Monday, February 22, 2021

Scour the Pewter-ware

 The previous post contains a story about America (Aaric) Mulkey requiring the younger children to “scour the old pewter-ware with brick dust until it shown.”  I was surprised by that because I'd always thought of pewter-ware as having a flat, dull, gray finish. I decided to learn a bit more about pewter.

Pewter is an alloy of tin.  Originally lead was added to make it easier to work but imparted a bluish cast to the objects.  Because of its toxicity, lead was later replaced by copper and antimony.  The latter makes a white and harder alloy. Most pewter-ware was cast in molds of brass and then smoothed on a lathe or  hammered to make it stronger.

By the Middle Ages, this process was being used to produce all sorts of household goods, such as teapots, tankards, spoons and plates, replacing those made of wood.

This tankard was made about 1800 in England, which was a center for pewter-ware. As pewter is a relatively soft metal, dents in pewter-ware this old are common.

The donor's mother said this pewter basin came to Oregon on the Oregon trail.

In addition to these two objects, the Benton County Historical Museum's collection also contains plates, a pitcher, a cream and sugar set, a mug, a whale oil lamp, a fork, an inkwell, and a teapot all made of pewter. Most are relatively plain or like the tankard, decorated with raised bands.

I was also surprised to find that pewter is still being used today, as a base for silver-plated items and to make jewelry and other decorative items, such as this handcrafted egg from the Port Pewter line (1972-2012).

The egg has a nice sheen to it. I image this is what many of the other items looked like when new. At a time when pewter-ware was replacing wood items, an owner would want to display  them, and, like America Mulkey, would polish to keep it looking as much like silver as possible.  I imagine that as porcelain dishes replaced those of pewter, the “old” things were not give the same attention, resulting in a dull finish. Also, over time there is some oxidization which darkens the metal and is more difficult to remove. So, many of the old pewter items would look dull, not shiny.  Only new or well-cared for items would be shiny.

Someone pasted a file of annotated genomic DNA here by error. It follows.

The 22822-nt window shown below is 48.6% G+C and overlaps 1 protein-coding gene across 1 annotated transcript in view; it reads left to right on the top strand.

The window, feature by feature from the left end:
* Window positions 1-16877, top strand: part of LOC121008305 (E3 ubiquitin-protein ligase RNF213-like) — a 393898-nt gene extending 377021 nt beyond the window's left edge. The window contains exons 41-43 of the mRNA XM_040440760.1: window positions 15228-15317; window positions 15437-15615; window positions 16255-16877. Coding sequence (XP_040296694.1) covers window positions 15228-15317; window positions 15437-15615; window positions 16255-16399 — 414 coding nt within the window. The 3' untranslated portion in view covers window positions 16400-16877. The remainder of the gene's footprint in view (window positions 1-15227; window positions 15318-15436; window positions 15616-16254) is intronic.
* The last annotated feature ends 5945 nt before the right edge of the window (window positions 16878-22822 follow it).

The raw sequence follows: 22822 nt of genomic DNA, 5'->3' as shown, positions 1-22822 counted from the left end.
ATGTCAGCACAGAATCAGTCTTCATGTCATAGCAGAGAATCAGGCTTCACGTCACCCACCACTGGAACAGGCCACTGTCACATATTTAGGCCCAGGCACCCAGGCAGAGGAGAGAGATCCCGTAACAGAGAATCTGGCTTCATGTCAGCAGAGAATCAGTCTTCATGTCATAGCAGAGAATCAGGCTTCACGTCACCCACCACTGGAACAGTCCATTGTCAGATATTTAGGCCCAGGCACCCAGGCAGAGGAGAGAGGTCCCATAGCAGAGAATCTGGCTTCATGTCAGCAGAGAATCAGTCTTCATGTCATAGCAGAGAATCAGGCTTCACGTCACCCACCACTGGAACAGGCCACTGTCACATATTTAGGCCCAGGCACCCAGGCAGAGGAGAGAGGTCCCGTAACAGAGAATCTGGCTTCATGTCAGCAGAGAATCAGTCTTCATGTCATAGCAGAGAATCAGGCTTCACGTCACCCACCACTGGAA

By Martha Fraundorf, Volunteer for Benton County Historical Society, Philomath, Oregon 

Tuesday, February 2, 2021

More Mulkey Stories by Maude Cauthorn Keady

 The previous post contained some of the Mulkey family stories as told by Maude Cauthorn Keady in a manuscript in the Benton County Historical Museum's collection.  This post will continue with more stories from this manuscript.

Maude's grandparents, Johnson and Susanna Mulkey emigrated to Oregon from Missouri in 1846 along with their 8 children. Martha Madeline Mulkey, Maude's mother, was just one year old at the time. Maude notes that her grandmother had fourteen children in all, twelve of which lived to adulthood. She writes, “Grandfather named his two eldest daughters America and Missouri.  After that Grandmother rebelled and named the girls herself. Aunt America hated her name and demanded that we children call her 'Auntie', as she was the oldest aunt.   She did not like 'Aaric', as the family and friends called her any better. I am fully convinced that she hated to visit Corvallis in later years because people knew her name. I have always been glad that Grandmother would not allow Grandfather to name my mother 'Oregon', as he wanted to do.”

“Aunt America was a true Victorian type.  She spent all her life, some seventy odd years, being shocked at things people did and had to see and hear. At one time Aunt and two of the others had gone for wild berries to a distant part of the farm. They had gathered their berries when they noticed cattle coming from every direction—wild cattle that they did not know were in that part of the range.  The girls knew enough not to run but walked as fast as they could toward a deserted cabin. They managed to reach it and get inside but the cattle surrounded the place, pawing the ground and making a great disturbance.

At last, after a long time, a man came by on horseback with a dog following along. Some of the others wanted to call to him for help but Auntie would not allow it. She said they did not know him and nice girls did not call on strangers for help.  The man saw the cattle acting strangely and drew near, riding slowly, but for some reason did not enter the cabin. The cattle took after the dog and when they were out of sight over the hill, the girls came out and went home....

“At some time, all the fathers of the early family must have had a meeting and decided on certain rules of conduct, because it became the rule that no young girl could go walking, riding, or driving with a young man without being in the company of others or take a little sister along. As there were always little sisters, they received many a ride but what a nuisance they must have been, stuck behind on the horse, or crowded in between on the narrow buggy seat, or tagging at ones heels when they walked. Small brothers either would not go, or, if they were made to do so, they made everyone so uncomfortable and behaved so badly that they were not allowed to go anymore....

“Auntie was such a good housekeeper and loved new and pretty things” Maude notes that someone told her of spending time at the Mulkey house as a child and that they “...always knew when Bent Odeneal and John Porter were coming because 'Aaric' made them scour the old pewter-ware with brick dust until it shown.  After Auntie married [to Bent Odeneal], she worked very hard keeping her house immaculate; that she nearly worked herself to death, so whenever possible, they boarded.”

By Martha Fraundorf, Volunteer for Benton County Historical Society, Philomath, Oregon